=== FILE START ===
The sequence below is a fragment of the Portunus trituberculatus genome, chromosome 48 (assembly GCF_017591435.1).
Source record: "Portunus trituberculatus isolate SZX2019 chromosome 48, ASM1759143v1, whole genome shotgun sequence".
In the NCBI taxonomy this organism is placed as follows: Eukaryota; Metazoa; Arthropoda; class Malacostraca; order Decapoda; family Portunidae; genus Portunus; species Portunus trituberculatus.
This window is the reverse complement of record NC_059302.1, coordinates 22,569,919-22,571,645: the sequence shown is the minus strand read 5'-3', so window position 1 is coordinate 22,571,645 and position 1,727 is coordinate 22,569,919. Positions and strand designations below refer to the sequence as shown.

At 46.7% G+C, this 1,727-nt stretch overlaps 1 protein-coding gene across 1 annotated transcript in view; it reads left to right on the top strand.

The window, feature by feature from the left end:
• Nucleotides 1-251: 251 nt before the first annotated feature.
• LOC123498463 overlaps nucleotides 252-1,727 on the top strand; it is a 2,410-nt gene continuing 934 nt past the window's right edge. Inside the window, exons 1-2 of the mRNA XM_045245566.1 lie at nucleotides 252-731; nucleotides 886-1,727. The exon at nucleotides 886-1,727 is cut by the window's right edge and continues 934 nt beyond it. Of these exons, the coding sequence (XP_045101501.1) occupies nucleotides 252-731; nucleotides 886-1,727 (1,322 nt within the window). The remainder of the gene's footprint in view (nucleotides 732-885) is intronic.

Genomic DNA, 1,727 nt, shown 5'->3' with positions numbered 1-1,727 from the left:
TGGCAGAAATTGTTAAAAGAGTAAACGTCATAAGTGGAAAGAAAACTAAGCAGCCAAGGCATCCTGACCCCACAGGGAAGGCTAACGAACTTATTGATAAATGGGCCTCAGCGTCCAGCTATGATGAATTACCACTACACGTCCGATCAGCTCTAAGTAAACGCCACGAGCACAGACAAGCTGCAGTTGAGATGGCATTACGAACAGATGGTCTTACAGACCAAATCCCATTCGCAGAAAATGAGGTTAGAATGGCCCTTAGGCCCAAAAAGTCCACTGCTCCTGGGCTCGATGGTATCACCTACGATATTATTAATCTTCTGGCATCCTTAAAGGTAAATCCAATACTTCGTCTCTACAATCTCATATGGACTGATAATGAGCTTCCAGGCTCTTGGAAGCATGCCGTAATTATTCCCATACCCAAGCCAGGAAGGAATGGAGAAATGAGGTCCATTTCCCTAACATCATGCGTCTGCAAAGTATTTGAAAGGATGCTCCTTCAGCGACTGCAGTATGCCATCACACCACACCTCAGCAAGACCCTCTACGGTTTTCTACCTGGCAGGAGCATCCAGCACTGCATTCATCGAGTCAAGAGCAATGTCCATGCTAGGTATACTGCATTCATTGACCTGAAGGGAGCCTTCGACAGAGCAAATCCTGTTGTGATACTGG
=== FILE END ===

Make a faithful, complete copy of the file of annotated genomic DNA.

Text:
The sequence below is a fragment of the Portunus trituberculatus genome, chromosome 48 (assembly GCF_017591435.1).
Source record: "Portunus trituberculatus isolate SZX2019 chromosome 48, ASM1759143v1, whole genome shotgun sequence".
In the NCBI taxonomy this organism is placed as follows: Eukaryota; Metazoa; Arthropoda; class Malacostraca; order Decapoda; family Portunidae; genus Portunus; species Portunus trituberculatus.
This window is the reverse complement of record NC_059302.1, coordinates 22,569,919-22,571,645: the sequence shown is the minus strand read 5'-3', so window position 1 is coordinate 22,571,645 and position 1,727 is coordinate 22,569,919. Positions and strand designations below refer to the sequence as shown.

At 46.7% G+C, this 1,727-nt stretch overlaps 1 protein-coding gene across 1 annotated transcript in view; it reads left to right on the top strand.

The window, feature by feature from the left end:
• Nucleotides 1-251: 251 nt before the first annotated feature.
• LOC123498463 overlaps nucleotides 252-1,727 on the top strand; it is a 2,410-nt gene continuing 934 nt past the window's right edge. Inside the window, exons 1-2 of the mRNA XM_045245566.1 lie at nucleotides 252-731; nucleotides 886-1,727. The exon at nucleotides 886-1,727 is cut by the window's right edge and continues 934 nt beyond it. Of these exons, the coding sequence (XP_045101501.1) occupies nucleotides 252-731; nucleotides 886-1,727 (1,322 nt within the window). The remainder of the gene's footprint in view (nucleotides 732-885) is intronic.

Genomic DNA, 1,727 nt, shown 5'->3' with positions numbered 1-1,727 from the left:
TGGCAGAAATTGTTAAAAGAGTAAACGTCATAAGTGGAAAGAAAACTAAGCAGCCAAGGCATCCTGACCCCACAGGGAAGGCTAACGAACTTATTGATAAATGGGCCTCAGCGTCCAGCTATGATGAATTACCACTACACGTCCGATCAGCTCTAAGTAAACGCCACGAGCACAGACAAGCTGCAGTTGAGATGGCATTACGAACAGATGGTCTTACAGACCAAATCCCATTCGCAGAAAATGAGGTTAGAATGGCCCTTAGGCCCAAAAAGTCCACTGCTCCTGGGCTCGATGGTATCACCTACGATATTATTAATCTTCTGGCATCCTTAAAGGTAAATCCAATACTTCGTCTCTACAATCTCATATGGACTGATAATGAGCTTCCAGGCTCTTGGAAGCATGCCGTAATTATTCCCATACCCAAGCCAGGAAGGAATGGAGAAATGAGGTCCATTTCCCTAACATCATGCGTCTGCAAAGTATTTGAAAGGATGCTCCTTCAGCGACTGCAGTATGCCATCACACCACACCTCAGCAAGACCCTCTACGGTTTTCTACCTGGCAGGAGCATCCAGCACTGCATTCATCGAGTCAAGAGCAATGTCCATGCTAGGTATACTGCATTCATTGACCTGAAGGGAGCCTTCGACAGAGCAAATCCTGTTGTGATACTGG